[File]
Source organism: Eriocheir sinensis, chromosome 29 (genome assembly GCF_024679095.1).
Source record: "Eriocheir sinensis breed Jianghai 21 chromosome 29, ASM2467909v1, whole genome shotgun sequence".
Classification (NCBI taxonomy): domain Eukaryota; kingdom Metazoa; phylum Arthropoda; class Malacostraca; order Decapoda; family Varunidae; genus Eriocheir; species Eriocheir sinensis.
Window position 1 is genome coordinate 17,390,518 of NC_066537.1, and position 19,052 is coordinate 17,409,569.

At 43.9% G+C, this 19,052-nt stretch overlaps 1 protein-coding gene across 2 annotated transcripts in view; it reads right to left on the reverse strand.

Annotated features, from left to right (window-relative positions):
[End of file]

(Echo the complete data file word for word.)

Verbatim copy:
Source organism: Eriocheir sinensis, chromosome 29 (genome assembly GCF_024679095.1).
Source record: "Eriocheir sinensis breed Jianghai 21 chromosome 29, ASM2467909v1, whole genome shotgun sequence".
Classification (NCBI taxonomy): domain Eukaryota; kingdom Metazoa; phylum Arthropoda; class Malacostraca; order Decapoda; family Varunidae; genus Eriocheir; species Eriocheir sinensis.
Window position 1 is genome coordinate 17,390,518 of NC_066537.1, and position 19,052 is coordinate 17,409,569.

At 43.9% G+C, this 19,052-nt stretch overlaps 1 protein-coding gene across 2 annotated transcripts in view; it reads right to left on the reverse strand.

Annotated features, from left to right (window-relative positions):